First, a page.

Pediatricians prescribe books during check-ups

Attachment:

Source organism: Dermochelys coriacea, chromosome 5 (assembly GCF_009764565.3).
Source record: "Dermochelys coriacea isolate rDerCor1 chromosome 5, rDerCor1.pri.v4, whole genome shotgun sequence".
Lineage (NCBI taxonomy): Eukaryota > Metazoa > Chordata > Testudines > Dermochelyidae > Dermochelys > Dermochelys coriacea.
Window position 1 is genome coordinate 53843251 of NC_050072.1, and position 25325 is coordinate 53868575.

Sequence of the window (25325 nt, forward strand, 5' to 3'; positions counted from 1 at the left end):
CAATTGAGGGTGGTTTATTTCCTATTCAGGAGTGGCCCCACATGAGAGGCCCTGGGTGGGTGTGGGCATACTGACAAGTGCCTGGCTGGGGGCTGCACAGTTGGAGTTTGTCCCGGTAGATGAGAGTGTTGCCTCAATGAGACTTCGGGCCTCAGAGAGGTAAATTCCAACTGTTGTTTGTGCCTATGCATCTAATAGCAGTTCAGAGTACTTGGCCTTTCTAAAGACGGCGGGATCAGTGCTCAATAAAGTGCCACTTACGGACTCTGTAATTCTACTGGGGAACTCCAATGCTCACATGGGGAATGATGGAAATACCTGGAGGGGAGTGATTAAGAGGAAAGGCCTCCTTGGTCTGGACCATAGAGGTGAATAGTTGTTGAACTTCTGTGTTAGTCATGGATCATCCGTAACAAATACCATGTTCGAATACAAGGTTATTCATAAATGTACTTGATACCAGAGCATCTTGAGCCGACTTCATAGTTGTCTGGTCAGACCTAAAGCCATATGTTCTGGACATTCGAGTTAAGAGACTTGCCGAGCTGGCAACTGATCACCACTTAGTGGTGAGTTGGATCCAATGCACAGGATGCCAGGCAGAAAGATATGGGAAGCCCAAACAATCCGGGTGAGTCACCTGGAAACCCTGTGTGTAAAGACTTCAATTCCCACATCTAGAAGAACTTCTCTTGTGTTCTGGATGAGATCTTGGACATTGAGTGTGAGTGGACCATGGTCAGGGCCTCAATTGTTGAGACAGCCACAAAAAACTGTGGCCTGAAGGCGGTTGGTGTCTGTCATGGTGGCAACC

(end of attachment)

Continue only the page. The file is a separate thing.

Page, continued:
Pediatricians give immunizations, checkups and, in some offices, books. Most children see a pediatrician at some point, and that's why one program coordinates efforts there to enhance literacy.The national program Reach Out and Read is an evidence-based literacy outreach initiative. It's been around for 15 years in Alabama, and efforts continue to grow. The idea is simple: build children's cognitive and language development before they start school.Dr. DeeAnne Jackson at the UAB Primary Care Center says handing over books to parents and their children during visits has several benefits: reading enhances cognitive and language development and it also builds social bonds between parent and child."It's preventive medicine for problems in school," Dr. Jackson says.Polly McClure, coordinator for Alabama's Reach Out and Read, says participating centers give out free books to children age six months to five years old each visit. McClure says the program's main goal,though, is to encourage reading in every part of the children's lives."Once they catch what I call the 'reading fever,' then they start to understand the other resources in their community where they can access literacy and reading, like their local public library," McClure says.For more information on local efforts, visit